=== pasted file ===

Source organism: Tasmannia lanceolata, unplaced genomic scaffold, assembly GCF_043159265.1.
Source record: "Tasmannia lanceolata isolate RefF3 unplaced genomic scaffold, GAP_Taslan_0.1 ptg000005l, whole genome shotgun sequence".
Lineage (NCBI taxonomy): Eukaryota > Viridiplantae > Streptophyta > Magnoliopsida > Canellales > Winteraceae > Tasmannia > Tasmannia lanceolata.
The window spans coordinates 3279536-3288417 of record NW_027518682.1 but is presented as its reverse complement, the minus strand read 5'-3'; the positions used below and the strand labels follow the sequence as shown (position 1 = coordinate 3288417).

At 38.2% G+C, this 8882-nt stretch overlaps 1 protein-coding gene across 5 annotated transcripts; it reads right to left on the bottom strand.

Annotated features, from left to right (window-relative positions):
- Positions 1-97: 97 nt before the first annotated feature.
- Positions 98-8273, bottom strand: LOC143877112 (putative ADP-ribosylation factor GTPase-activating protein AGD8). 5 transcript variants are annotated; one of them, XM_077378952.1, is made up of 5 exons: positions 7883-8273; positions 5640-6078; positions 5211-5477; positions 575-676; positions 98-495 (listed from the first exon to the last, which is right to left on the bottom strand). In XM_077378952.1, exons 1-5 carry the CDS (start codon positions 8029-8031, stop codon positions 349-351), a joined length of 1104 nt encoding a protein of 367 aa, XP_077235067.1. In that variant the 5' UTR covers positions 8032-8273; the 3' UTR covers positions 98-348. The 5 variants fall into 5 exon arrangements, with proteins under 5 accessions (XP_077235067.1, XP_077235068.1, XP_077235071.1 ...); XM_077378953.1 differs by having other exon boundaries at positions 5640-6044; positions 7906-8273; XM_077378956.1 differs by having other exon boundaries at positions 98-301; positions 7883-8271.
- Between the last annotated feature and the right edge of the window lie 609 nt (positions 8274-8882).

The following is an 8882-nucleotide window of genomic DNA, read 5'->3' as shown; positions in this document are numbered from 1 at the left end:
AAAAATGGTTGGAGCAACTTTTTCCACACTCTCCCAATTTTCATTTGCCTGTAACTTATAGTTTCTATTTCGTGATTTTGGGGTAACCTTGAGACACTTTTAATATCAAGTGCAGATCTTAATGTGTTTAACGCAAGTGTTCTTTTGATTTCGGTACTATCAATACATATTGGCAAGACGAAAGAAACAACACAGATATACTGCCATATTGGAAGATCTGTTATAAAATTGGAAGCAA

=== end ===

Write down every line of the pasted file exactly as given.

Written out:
Source organism: Tasmannia lanceolata, unplaced genomic scaffold, assembly GCF_043159265.1.
Source record: "Tasmannia lanceolata isolate RefF3 unplaced genomic scaffold, GAP_Taslan_0.1 ptg000005l, whole genome shotgun sequence".
Lineage (NCBI taxonomy): Eukaryota > Viridiplantae > Streptophyta > Magnoliopsida > Canellales > Winteraceae > Tasmannia > Tasmannia lanceolata.
The window spans coordinates 3279536-3288417 of record NW_027518682.1 but is presented as its reverse complement, the minus strand read 5'-3'; the positions used below and the strand labels follow the sequence as shown (position 1 = coordinate 3288417).

At 38.2% G+C, this 8882-nt stretch overlaps 1 protein-coding gene across 5 annotated transcripts; it reads right to left on the bottom strand.

Annotated features, from left to right (window-relative positions):
- Positions 1-97: 97 nt before the first annotated feature.
- Positions 98-8273, bottom strand: LOC143877112 (putative ADP-ribosylation factor GTPase-activating protein AGD8). 5 transcript variants are annotated; one of them, XM_077378952.1, is made up of 5 exons: positions 7883-8273; positions 5640-6078; positions 5211-5477; positions 575-676; positions 98-495 (listed from the first exon to the last, which is right to left on the bottom strand). In XM_077378952.1, exons 1-5 carry the CDS (start codon positions 8029-8031, stop codon positions 349-351), a joined length of 1104 nt encoding a protein of 367 aa, XP_077235067.1. In that variant the 5' UTR covers positions 8032-8273; the 3' UTR covers positions 98-348. The 5 variants fall into 5 exon arrangements, with proteins under 5 accessions (XP_077235067.1, XP_077235068.1, XP_077235071.1 ...); XM_077378953.1 differs by having other exon boundaries at positions 5640-6044; positions 7906-8273; XM_077378956.1 differs by having other exon boundaries at positions 98-301; positions 7883-8271.
- Between the last annotated feature and the right edge of the window lie 609 nt (positions 8274-8882).

The following is an 8882-nucleotide window of genomic DNA, read 5'->3' as shown; positions in this document are numbered from 1 at the left end:
AAAAATGGTTGGAGCAACTTTTTCCACACTCTCCCAATTTTCATTTGCCTGTAACTTATAGTTTCTATTTCGTGATTTTGGGGTAACCTTGAGACACTTTTAATATCAAGTGCAGATCTTAATGTGTTTAACGCAAGTGTTCTTTTGATTTCGGTACTATCAATACATATTGGCAAGACGAAAGAAACAACACAGATATACTGCCATATTGGAAGATCTGTTATAAAATTGGAAGCAA